I started writing at an early age (in 1956, when I was 12). My late father used to subscribe to three English morning newspapers, three evening newspapers, the Reader's Digest, Time, Life and Saturday Evening Post (as well as The Times of India and the Indian Express, until these were banned after the 1965 war). He must've spent a fortune on those English periodicals. We also used to get one Gujrati morning newspaper as well as a Gujrati evening newspaper (these were also read by my mother). In addition to all this printed matter, my father would buy a book every week (usually works of fiction, the ones by Edgar Wallace, Leslie Charteris, Erle Stanley Gardner and James Hadley Chase were his favorites). So I spent most of my childhood and teenage years reading avidly.

The Morning News (which went out of business long ago) used to encourage children to write. Since it was printed in East Pakistan as well, it had a wide readership. Once, a cousin of mine submitted a short story, which was printed in my name by error. Perhaps the editor was much more familiar with my name, so he automatically printed the story under mine. Needless to say, I used to scan all three newspapers first thing in the morning to see if any letter or story of mine had been printed. I still do, but not many of my pieces are printed nowadays. About six months back, the editor of DAWN called me and asked me not to contribute so often, as they had to accommodate other (younger) writers as well. I was incredulous, since the letters written by younger writers are full of grammatical mistakes, which the editor or his assistant don't have the time to rectify (they apparently don't care about the negative image this will create among their readers, particularly those in English speaking countries). They simply copy letters from the writers' emails and paste them in their newspapers. How different it used to be in the old days, when I would submit contributions written in longhand, the editor would edit and type them out and then publish them.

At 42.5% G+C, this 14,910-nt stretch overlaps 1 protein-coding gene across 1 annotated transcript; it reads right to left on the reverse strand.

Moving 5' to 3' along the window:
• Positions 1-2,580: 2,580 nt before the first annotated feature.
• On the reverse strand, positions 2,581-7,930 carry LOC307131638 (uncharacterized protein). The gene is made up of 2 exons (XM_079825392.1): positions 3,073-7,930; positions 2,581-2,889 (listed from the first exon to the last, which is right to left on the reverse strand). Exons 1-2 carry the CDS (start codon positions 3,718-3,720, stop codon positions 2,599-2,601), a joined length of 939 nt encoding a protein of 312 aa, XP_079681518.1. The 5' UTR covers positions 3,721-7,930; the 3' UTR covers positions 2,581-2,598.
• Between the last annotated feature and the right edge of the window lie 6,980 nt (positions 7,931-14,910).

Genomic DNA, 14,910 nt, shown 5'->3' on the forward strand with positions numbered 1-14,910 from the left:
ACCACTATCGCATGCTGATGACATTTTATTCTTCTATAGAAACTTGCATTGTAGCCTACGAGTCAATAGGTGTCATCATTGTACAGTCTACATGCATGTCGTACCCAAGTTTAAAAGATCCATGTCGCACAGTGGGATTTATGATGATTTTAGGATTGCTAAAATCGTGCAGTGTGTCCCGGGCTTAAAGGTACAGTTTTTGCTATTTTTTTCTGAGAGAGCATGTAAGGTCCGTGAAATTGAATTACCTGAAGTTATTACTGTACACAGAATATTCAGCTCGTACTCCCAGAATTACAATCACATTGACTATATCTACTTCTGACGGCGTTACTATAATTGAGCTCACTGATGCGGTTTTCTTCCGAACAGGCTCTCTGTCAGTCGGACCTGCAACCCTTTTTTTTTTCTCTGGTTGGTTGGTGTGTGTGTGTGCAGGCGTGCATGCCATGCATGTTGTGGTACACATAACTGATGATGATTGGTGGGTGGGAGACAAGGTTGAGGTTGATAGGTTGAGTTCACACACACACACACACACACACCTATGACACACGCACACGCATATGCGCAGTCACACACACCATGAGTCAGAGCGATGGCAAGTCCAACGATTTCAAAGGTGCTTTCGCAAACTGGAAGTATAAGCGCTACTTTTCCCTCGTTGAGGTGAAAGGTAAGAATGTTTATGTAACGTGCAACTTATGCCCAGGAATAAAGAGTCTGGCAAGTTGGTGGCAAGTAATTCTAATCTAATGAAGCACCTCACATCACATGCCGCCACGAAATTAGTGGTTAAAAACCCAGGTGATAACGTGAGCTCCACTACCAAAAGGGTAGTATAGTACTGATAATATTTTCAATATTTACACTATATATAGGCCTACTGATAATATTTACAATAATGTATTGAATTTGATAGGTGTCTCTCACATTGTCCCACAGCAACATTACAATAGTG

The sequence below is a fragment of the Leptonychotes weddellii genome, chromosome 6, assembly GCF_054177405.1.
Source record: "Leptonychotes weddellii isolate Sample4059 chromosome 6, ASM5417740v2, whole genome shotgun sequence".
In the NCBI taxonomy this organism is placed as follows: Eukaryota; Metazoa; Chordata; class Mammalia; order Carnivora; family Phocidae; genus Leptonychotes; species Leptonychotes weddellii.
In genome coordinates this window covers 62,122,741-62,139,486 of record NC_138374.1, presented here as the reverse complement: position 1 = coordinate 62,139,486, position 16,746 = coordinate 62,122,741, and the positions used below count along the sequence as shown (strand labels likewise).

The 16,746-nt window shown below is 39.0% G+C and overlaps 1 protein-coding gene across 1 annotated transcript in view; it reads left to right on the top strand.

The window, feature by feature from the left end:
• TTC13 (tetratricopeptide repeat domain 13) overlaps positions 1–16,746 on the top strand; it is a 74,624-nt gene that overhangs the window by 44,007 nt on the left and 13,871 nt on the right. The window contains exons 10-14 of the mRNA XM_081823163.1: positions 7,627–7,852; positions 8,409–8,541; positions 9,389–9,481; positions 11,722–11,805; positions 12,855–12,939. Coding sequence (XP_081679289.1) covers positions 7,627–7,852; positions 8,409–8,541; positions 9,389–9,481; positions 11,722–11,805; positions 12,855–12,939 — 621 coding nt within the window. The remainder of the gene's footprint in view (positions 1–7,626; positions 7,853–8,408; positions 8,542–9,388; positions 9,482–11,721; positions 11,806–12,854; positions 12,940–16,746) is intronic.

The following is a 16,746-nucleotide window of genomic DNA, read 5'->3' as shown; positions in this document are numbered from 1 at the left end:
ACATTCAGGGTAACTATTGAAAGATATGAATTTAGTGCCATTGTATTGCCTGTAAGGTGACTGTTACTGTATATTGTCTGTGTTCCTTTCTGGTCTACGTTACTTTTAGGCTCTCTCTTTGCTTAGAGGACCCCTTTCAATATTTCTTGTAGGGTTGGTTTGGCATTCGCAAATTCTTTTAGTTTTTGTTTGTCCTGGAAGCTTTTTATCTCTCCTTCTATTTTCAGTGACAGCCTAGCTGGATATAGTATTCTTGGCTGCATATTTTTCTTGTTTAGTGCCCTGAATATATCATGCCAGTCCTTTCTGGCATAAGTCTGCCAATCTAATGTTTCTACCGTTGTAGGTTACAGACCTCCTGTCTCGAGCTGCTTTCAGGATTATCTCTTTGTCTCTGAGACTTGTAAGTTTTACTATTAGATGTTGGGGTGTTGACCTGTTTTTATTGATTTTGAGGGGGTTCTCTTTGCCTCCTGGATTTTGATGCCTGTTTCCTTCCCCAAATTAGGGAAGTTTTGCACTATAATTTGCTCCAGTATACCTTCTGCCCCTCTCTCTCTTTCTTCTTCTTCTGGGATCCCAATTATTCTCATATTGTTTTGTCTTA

My first article ("A day at the Custom House") was published in DAWN magazine in 1994 or 1995 (a very small piece), for which they paid me Rs. 250 (they later increased the payment to Rs. 500). I was puzzled, as I didn't know they paid unknown writers or beginners. The editor was the late Naushaba Burney, whom I visited a couple of times. I'll never forget the encouraging letter which accompanied the first cheque: "Good luck, and keep on writing", she had concluded. In fact, the new generation of DAWN editors is downright rude, compared to those of other newspapers. In one of my trips to Dubai, I visited the office of Khaleej Times, the editor of which actually thanked me for contributing to his newspaper, and asked me to continue doing so.

So, whenever my friends and relatives ask me why I have stopped writing letters and articles in DAWN, I tell them to read my pieces  in the Tribune and Daily Times. Over the past four years, I've written a lot, which I know most of my friends and relatives have not read and will not read, perhaps because they spend most of their time watching TV or Whattsapp videos. I write not because I love to do so, but also because I want to leave a record of events that happened in my lifetime for future generations (if there are any).